So when Rice got the job at Rutgers, I was generally happy for him. I thought he was an excellent hire and would do a great job in Piscataway.

I was wrong. Dead wrong.

The rest of the universe realizes that as well, after ESPN aired the horrific tapes of the practice antics of Rice _ throwing the ball deliberately at the heads of his players, grabbing and pushing them, calling them derogatory names, even going as far as kicking one.

Watching the tapes were sickening. Everyone had to sit in a state of shock watching them, wondering if they were for real. You almost wanted to turn away, like videos of nannies tormenting babies or sick individuals torturing animals. It was almost too unbelievable for words.

So it wasn't a shock that Rice was relieved of his duties this morning. In fact, it's a wonder why it took so long.

Rutgers thought they did the right thing by suspending Rice in December for three games, docking his pay for about $35,000 and fining him an additional $50,000.

But that was on the suggestion of AD Tim Pernetti after he was given access to the tapes. Pernetti apparently never showed the tapes to his superiors, to the school president, to the chancellor.

The powers-that-be were blind-sided by the extreme violence of the tapes. They didn't realize the brutality until it was too late.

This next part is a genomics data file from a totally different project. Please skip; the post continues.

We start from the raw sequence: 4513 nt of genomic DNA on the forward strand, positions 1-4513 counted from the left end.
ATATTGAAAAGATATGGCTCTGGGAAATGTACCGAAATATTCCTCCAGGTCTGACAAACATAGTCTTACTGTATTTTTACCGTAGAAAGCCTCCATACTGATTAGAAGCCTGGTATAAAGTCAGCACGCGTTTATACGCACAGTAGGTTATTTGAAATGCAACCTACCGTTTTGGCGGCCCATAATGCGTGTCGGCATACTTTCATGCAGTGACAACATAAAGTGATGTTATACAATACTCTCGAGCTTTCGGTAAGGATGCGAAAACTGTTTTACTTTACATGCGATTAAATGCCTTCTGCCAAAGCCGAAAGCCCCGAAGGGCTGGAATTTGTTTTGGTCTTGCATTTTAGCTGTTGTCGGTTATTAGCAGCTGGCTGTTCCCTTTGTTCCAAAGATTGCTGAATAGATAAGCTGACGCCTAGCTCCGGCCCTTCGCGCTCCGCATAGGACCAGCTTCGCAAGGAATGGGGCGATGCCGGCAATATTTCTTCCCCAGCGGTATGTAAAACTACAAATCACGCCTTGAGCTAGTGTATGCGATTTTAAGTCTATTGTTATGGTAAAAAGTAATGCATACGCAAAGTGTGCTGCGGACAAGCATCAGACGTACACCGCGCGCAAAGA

So now Rice is deservedly gone, with the school taking a $1.8 million hit for his firing. Pernetti more than likely will be shown the door as well, because it was his duty to show the tapes to his superiors when he received them.

There are some major problems with this story. Why did Pernetti fail to show the tapes to his bosses? Why did Eric Murdock try to basically extort money from Rutgers, trying to bargaining with Pernetti and school officials, asking for a reported $1 million to keep the tapes private? That's just really sleezy to say the least.

Why didn't Pernetti fire Rice when Pernetti first received word of the tapes in November? Was it done to try to save face because Rutgers was applying for admission to the Big Ten? That news of such horrific actions by their basketball coach might be enough to steer the Big Ten clear of Piscataway?